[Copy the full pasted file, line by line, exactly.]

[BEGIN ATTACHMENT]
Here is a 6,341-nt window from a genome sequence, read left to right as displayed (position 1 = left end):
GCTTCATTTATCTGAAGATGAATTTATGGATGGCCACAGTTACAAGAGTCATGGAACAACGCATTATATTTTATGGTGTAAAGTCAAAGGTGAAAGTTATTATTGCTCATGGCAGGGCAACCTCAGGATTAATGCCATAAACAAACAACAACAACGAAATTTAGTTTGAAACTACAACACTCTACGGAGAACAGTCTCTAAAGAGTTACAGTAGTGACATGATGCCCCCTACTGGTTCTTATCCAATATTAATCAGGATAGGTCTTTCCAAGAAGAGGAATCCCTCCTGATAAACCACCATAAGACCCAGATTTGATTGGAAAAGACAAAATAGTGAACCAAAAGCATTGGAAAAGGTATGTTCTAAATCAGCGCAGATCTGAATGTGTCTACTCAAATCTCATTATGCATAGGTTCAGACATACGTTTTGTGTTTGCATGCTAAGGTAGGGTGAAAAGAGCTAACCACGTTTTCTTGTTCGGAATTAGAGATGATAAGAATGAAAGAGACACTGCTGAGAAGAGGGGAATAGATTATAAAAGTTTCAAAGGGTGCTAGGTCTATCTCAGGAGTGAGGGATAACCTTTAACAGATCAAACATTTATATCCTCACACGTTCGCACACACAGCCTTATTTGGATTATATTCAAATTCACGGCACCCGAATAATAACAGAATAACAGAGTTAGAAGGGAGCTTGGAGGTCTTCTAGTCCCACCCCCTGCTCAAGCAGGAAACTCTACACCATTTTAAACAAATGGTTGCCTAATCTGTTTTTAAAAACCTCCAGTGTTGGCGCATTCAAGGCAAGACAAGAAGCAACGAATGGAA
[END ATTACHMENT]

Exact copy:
Here is a 6,341-nt window from a genome sequence, read left to right as displayed (position 1 = left end):
GCTTCATTTATCTGAAGATGAATTTATGGATGGCCACAGTTACAAGAGTCATGGAACAACGCATTATATTTTATGGTGTAAAGTCAAAGGTGAAAGTTATTATTGCTCATGGCAGGGCAACCTCAGGATTAATGCCATAAACAAACAACAACAACGAAATTTAGTTTGAAACTACAACACTCTACGGAGAACAGTCTCTAAAGAGTTACAGTAGTGACATGATGCCCCCTACTGGTTCTTATCCAATATTAATCAGGATAGGTCTTTCCAAGAAGAGGAATCCCTCCTGATAAACCACCATAAGACCCAGATTTGATTGGAAAAGACAAAATAGTGAACCAAAAGCATTGGAAAAGGTATGTTCTAAATCAGCGCAGATCTGAATGTGTCTACTCAAATCTCATTATGCATAGGTTCAGACATACGTTTTGTGTTTGCATGCTAAGGTAGGGTGAAAAGAGCTAACCACGTTTTCTTGTTCGGAATTAGAGATGATAAGAATGAAAGAGACACTGCTGAGAAGAGGGGAATAGATTATAAAAGTTTCAAAGGGTGCTAGGTCTATCTCAGGAGTGAGGGATAACCTTTAACAGATCAAACATTTATATCCTCACACGTTCGCACACACAGCCTTATTTGGATTATATTCAAATTCACGGCACCCGAATAATAACAGAATAACAGAGTTAGAAGGGAGCTTGGAGGTCTTCTAGTCCCACCCCCTGCTCAAGCAGGAAACTCTACACCATTTTAAACAAATGGTTGCCTAATCTGTTTTTAAAAACCTCCAGTGTTGGCGCATTCAAGGCAAGACAAGAAGCAACGAATGGAA